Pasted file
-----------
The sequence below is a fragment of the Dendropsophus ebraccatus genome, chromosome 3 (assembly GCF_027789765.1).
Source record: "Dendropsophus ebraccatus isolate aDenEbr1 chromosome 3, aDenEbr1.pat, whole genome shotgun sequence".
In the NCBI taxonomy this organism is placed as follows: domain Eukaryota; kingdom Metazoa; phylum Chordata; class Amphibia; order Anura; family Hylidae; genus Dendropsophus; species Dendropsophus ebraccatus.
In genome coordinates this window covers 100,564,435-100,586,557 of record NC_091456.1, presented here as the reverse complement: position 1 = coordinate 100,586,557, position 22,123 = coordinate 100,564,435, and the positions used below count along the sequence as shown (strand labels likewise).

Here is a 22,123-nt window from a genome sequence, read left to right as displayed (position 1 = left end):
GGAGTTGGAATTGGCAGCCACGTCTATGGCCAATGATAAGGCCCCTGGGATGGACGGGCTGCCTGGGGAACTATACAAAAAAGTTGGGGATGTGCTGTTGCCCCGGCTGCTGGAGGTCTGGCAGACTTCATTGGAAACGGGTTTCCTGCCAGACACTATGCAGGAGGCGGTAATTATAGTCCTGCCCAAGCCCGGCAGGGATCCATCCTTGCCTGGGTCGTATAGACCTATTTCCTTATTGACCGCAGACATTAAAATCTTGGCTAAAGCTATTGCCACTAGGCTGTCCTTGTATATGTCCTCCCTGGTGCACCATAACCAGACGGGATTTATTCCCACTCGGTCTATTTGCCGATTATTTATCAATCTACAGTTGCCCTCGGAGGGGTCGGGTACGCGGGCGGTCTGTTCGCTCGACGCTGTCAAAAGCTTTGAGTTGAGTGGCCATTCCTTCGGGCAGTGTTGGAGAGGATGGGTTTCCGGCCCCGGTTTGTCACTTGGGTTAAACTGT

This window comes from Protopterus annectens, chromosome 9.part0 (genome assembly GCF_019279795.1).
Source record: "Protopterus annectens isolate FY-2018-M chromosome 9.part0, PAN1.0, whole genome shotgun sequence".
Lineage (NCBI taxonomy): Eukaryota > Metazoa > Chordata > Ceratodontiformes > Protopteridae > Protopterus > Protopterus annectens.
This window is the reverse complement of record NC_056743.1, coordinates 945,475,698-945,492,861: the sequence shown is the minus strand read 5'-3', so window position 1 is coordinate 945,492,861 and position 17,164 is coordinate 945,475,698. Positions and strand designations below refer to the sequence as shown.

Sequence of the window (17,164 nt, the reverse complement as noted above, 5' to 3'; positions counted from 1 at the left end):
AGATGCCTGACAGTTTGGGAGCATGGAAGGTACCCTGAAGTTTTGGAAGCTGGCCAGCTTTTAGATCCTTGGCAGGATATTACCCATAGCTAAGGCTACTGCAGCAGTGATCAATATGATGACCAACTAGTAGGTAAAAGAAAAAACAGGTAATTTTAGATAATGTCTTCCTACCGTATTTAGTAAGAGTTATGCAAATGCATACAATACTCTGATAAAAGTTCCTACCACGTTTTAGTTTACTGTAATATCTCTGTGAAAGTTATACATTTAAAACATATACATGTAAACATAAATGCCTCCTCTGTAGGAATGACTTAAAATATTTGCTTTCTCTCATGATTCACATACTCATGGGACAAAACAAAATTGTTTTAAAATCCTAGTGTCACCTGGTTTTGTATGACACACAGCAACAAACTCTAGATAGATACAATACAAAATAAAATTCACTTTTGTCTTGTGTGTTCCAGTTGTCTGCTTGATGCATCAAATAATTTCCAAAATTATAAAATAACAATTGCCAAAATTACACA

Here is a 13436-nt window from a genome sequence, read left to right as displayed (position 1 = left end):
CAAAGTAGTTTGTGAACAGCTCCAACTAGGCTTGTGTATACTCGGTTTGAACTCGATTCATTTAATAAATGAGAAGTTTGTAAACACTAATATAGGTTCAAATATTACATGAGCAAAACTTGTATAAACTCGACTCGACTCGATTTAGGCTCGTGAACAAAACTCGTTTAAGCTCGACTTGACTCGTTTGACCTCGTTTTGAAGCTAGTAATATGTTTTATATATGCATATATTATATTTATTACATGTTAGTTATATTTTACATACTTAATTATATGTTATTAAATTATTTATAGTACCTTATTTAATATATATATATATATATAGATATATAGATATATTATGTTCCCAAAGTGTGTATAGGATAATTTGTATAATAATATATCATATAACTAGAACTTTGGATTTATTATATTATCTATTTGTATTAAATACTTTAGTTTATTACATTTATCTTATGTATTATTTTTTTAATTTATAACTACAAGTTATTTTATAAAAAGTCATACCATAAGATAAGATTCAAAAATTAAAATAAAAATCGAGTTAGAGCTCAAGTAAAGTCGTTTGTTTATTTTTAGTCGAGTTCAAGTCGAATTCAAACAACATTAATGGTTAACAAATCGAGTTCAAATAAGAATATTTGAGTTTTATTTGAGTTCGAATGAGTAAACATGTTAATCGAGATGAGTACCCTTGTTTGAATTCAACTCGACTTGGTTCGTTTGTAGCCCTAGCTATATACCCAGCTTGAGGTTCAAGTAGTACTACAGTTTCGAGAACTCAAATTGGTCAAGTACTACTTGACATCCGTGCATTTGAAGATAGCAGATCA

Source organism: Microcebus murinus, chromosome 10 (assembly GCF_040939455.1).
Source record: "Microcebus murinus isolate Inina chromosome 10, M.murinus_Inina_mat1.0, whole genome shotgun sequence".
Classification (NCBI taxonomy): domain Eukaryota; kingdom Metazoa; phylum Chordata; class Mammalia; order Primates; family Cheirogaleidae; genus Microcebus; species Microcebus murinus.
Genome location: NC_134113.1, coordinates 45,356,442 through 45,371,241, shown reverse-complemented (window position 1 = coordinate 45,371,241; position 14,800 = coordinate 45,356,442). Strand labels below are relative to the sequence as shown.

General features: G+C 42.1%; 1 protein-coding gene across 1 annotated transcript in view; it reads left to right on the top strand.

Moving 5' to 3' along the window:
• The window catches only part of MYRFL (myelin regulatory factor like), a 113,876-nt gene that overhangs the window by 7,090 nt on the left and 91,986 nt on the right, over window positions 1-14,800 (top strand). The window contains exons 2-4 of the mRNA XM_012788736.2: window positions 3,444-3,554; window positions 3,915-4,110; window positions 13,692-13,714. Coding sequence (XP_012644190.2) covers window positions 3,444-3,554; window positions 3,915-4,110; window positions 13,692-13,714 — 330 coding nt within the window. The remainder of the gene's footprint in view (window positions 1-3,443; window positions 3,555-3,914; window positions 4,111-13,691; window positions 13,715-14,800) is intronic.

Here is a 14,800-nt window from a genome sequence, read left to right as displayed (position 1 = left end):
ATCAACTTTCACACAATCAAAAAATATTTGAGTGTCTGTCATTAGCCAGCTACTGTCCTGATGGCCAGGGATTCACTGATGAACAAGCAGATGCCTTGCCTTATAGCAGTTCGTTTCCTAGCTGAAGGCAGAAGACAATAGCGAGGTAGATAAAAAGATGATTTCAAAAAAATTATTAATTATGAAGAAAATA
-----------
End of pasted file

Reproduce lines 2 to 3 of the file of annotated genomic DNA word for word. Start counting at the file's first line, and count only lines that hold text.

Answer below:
Source record: "Dendropsophus ebraccatus isolate aDenEbr1 chromosome 3, aDenEbr1.pat, whole genome shotgun sequence".
In the NCBI taxonomy this organism is placed as follows: domain Eukaryota; kingdom Metazoa; phylum Chordata; class Amphibia; order Anura; family Hylidae; genus Dendropsophus; species Dendropsophus ebraccatus.